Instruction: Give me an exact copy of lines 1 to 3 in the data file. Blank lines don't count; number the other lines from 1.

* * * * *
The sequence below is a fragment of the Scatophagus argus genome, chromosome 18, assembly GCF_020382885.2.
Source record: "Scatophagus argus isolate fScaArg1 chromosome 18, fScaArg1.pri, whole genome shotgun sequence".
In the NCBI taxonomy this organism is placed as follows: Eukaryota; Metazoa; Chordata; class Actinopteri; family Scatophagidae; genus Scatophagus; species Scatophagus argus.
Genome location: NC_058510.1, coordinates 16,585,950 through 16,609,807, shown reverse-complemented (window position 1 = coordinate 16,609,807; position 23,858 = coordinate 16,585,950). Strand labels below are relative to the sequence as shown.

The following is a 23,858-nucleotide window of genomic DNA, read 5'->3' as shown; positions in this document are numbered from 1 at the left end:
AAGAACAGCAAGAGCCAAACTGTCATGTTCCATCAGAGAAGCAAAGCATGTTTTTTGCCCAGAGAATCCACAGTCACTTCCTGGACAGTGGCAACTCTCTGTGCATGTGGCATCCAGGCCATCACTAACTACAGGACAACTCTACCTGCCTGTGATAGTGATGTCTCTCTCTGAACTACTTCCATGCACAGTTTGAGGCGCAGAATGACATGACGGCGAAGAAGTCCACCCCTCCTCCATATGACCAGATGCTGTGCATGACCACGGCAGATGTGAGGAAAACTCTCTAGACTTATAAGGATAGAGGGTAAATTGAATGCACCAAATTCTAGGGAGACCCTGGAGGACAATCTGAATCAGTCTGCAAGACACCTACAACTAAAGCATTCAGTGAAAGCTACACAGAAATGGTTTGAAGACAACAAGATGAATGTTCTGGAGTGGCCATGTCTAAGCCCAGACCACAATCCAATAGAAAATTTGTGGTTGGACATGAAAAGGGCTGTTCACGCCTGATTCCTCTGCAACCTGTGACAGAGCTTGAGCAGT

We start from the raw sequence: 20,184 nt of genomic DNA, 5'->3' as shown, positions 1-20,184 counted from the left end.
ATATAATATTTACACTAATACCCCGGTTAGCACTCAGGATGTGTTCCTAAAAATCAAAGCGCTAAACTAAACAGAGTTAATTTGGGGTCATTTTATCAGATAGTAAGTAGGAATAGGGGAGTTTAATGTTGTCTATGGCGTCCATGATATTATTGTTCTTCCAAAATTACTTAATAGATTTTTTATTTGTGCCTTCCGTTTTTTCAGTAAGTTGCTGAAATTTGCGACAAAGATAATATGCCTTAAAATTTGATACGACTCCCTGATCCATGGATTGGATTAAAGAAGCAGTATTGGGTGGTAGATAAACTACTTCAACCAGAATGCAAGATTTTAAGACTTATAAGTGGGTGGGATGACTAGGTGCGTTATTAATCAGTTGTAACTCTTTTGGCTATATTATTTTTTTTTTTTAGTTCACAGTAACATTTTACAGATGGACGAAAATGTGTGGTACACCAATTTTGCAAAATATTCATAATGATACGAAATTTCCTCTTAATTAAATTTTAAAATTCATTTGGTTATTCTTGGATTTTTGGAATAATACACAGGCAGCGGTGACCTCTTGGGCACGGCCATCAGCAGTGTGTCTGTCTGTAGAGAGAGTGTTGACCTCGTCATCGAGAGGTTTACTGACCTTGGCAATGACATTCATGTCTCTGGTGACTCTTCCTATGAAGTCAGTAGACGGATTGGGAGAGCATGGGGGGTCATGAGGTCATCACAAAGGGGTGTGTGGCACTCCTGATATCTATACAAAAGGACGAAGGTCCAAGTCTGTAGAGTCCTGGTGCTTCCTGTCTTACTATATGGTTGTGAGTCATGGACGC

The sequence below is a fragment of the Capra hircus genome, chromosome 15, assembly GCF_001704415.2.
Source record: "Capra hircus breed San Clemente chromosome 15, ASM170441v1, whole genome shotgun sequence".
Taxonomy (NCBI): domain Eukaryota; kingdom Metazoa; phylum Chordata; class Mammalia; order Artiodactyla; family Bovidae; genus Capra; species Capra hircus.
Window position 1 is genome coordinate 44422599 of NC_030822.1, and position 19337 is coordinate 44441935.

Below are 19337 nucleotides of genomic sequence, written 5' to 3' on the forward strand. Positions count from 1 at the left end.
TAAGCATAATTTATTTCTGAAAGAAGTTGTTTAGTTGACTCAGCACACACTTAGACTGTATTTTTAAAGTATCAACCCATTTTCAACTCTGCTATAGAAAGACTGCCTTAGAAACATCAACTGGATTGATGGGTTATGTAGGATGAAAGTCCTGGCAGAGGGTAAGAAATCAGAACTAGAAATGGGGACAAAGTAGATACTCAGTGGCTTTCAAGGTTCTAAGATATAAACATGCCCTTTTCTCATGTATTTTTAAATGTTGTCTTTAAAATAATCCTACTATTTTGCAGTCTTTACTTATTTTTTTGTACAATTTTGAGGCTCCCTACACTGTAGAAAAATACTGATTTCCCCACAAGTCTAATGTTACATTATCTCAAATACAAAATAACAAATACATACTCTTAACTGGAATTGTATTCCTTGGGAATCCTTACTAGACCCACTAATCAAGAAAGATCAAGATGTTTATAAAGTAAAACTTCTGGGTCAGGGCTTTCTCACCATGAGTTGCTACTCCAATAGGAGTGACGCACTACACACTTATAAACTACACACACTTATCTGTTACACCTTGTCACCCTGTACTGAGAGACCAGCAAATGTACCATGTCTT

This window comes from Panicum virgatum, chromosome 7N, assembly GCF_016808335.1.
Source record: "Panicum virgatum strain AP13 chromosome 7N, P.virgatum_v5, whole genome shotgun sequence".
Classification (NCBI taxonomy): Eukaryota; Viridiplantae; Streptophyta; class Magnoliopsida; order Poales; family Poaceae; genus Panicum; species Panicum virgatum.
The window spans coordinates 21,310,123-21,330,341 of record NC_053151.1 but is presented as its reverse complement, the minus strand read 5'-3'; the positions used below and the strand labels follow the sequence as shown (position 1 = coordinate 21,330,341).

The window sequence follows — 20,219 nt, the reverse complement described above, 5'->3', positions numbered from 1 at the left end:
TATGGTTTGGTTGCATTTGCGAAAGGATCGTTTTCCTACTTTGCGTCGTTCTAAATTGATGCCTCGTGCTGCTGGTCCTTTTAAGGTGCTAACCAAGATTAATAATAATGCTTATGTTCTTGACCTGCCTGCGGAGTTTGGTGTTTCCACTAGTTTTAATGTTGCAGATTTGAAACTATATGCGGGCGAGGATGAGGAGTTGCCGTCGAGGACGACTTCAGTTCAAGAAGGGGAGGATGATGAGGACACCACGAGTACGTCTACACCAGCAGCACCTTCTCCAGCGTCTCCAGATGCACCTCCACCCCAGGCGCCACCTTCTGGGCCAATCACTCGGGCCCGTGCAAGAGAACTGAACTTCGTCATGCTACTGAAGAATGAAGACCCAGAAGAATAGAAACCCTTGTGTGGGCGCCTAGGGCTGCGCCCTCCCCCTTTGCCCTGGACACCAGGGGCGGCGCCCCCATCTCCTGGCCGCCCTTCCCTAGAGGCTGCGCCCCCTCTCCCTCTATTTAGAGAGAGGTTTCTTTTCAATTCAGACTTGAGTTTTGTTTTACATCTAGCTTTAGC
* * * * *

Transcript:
The sequence below is a fragment of the Scatophagus argus genome, chromosome 18, assembly GCF_020382885.2.
Source record: "Scatophagus argus isolate fScaArg1 chromosome 18, fScaArg1.pri, whole genome shotgun sequence".
In the NCBI taxonomy this organism is placed as follows: Eukaryota; Metazoa; Chordata; class Actinopteri; family Scatophagidae; genus Scatophagus; species Scatophagus argus.